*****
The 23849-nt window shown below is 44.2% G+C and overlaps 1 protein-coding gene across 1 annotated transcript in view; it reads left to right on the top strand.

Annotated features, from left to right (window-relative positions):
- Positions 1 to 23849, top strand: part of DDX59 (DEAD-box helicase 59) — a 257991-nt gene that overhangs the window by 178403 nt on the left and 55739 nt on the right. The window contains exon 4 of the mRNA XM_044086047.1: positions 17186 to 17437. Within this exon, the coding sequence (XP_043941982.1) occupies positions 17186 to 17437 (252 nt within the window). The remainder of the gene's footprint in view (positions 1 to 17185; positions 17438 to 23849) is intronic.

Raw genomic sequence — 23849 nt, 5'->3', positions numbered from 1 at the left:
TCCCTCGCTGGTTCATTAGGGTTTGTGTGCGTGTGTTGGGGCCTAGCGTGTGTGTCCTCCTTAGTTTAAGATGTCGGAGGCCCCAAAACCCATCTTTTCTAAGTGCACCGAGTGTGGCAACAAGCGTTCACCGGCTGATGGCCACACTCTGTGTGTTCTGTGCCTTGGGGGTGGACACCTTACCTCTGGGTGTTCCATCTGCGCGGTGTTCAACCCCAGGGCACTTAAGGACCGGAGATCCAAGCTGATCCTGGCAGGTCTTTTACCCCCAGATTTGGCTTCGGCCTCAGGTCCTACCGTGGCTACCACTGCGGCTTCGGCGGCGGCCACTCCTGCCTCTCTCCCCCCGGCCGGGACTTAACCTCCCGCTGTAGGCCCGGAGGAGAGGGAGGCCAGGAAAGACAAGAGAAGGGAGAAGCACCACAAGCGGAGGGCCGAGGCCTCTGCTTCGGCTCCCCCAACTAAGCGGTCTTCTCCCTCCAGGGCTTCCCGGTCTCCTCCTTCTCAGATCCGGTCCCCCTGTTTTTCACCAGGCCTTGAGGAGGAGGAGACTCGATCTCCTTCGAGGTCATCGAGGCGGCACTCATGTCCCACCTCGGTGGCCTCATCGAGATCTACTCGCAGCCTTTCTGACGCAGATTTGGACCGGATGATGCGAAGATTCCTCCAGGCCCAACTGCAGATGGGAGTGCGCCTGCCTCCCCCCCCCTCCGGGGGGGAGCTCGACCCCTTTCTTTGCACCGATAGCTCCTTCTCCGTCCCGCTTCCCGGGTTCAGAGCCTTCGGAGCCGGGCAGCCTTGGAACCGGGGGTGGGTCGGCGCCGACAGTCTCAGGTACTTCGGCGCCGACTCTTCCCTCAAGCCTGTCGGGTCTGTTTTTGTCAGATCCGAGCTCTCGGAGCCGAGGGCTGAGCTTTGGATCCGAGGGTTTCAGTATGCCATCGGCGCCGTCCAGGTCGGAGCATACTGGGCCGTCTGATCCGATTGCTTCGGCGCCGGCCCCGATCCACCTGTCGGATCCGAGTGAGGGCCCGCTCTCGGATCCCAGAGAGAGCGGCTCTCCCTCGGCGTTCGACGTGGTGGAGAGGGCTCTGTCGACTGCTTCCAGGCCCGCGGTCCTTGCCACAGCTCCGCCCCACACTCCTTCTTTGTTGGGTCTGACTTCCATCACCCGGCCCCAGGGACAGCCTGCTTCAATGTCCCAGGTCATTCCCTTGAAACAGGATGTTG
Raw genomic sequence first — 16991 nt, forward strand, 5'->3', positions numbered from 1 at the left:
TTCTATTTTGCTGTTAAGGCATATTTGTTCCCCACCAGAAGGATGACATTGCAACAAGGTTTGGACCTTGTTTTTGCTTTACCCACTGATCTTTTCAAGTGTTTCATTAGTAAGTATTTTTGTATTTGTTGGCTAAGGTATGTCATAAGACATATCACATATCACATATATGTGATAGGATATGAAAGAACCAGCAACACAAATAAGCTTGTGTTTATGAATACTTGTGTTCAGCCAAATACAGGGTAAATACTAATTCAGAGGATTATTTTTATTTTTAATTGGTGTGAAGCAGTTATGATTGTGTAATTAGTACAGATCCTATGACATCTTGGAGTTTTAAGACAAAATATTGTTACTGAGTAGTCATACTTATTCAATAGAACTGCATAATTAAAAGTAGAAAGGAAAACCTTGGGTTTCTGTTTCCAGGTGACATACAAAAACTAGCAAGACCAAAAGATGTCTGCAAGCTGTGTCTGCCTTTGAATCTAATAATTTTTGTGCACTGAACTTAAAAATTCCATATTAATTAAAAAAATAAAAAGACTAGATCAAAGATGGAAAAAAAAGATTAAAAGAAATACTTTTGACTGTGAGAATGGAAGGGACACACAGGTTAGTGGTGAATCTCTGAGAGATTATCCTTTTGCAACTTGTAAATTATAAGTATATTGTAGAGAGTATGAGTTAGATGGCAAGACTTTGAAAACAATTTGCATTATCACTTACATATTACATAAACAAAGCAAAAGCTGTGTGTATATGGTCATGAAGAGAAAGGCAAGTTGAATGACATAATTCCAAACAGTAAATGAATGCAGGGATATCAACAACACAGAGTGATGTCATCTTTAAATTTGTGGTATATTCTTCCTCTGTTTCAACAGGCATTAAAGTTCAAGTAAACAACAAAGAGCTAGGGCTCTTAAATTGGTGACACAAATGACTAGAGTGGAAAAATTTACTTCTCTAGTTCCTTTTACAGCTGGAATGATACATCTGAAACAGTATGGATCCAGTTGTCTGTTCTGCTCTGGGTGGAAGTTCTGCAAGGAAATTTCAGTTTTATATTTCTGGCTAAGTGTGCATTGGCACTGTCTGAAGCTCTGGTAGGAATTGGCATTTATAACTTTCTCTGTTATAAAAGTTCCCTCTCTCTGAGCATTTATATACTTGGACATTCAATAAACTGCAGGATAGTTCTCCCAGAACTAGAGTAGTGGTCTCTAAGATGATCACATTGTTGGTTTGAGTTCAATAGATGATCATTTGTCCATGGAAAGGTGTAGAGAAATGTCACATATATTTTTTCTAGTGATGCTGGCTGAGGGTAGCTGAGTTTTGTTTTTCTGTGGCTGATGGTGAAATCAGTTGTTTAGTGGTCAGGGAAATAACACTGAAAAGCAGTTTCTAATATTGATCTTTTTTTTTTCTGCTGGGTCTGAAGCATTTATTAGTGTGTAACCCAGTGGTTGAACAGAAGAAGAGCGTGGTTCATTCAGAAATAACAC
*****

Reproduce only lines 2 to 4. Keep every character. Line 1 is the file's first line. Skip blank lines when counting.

Annotated features, from left to right (window-relative positions):
- Positions 1 to 23849, top strand: part of DDX59 (DEAD-box helicase 59) — a 257991-nt gene that overhangs the window by 178403 nt on the left and 55739 nt on the right. The window contains exon 4 of the mRNA XM_044086047.1: positions 17186 to 17437. Within this exon, the coding sequence (XP_043941982.1) occupies positions 17186 to 17437 (252 nt within the window). The remainder of the gene's footprint in view (positions 1 to 17185; positions 17438 to 23849) is intronic.

Raw genomic sequence — 23849 nt, 5'->3', positions numbered from 1 at the left: